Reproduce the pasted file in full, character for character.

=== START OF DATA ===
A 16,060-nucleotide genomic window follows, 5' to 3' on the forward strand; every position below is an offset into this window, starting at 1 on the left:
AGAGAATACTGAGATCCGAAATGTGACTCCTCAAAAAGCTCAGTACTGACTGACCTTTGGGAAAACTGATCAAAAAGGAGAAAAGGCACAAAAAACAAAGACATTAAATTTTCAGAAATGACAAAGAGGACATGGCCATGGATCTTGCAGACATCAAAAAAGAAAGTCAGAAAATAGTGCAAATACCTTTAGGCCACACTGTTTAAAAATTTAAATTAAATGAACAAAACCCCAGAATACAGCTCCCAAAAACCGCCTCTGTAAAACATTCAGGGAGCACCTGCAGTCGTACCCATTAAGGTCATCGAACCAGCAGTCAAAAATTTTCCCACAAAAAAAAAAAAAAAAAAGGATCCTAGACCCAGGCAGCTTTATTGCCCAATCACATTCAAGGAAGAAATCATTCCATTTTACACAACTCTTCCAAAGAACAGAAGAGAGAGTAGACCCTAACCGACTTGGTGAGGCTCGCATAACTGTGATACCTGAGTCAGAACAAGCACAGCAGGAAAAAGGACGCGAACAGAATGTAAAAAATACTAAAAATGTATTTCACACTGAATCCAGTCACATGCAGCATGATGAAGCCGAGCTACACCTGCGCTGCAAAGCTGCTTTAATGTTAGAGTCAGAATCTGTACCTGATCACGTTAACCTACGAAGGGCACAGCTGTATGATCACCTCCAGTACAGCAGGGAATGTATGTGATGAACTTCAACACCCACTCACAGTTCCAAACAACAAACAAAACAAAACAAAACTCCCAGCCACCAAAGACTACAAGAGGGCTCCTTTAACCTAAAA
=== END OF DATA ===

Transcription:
A 16,060-nucleotide genomic window follows, 5' to 3' on the forward strand; every position below is an offset into this window, starting at 1 on the left:
AGAGAATACTGAGATCCGAAATGTGACTCCTCAAAAAGCTCAGTACTGACTGACCTTTGGGAAAACTGATCAAAAAGGAGAAAAGGCACAAAAAACAAAGACATTAAATTTTCAGAAATGACAAAGAGGACATGGCCATGGATCTTGCAGACATCAAAAAAGAAAGTCAGAAAATAGTGCAAATACCTTTAGGCCACACTGTTTAAAAATTTAAATTAAATGAACAAAACCCCAGAATACAGCTCCCAAAAACCGCCTCTGTAAAACATTCAGGGAGCACCTGCAGTCGTACCCATTAAGGTCATCGAACCAGCAGTCAAAAATTTTCCCACAAAAAAAAAAAAAAAAAAGGATCCTAGACCCAGGCAGCTTTATTGCCCAATCACATTCAAGGAAGAAATCATTCCATTTTACACAACTCTTCCAAAGAACAGAAGAGAGAGTAGACCCTAACCGACTTGGTGAGGCTCGCATAACTGTGATACCTGAGTCAGAACAAGCACAGCAGGAAAAAGGACGCGAACAGAATGTAAAAAATACTAAAAATGTATTTCACACTGAATCCAGTCACATGCAGCATGATGAAGCCGAGCTACACCTGCGCTGCAAAGCTGCTTTAATGTTAGAGTCAGAATCTGTACCTGATCACGTTAACCTACGAAGGGCACAGCTGTATGATCACCTCCAGTACAGCAGGGAATGTATGTGATGAACTTCAACACCCACTCACAGTTCCAAACAACAAACAAAACAAAACAAAACTCCCAGCCACCAAAGACTACAAGAGGGCTCCTTTAACCTAAAA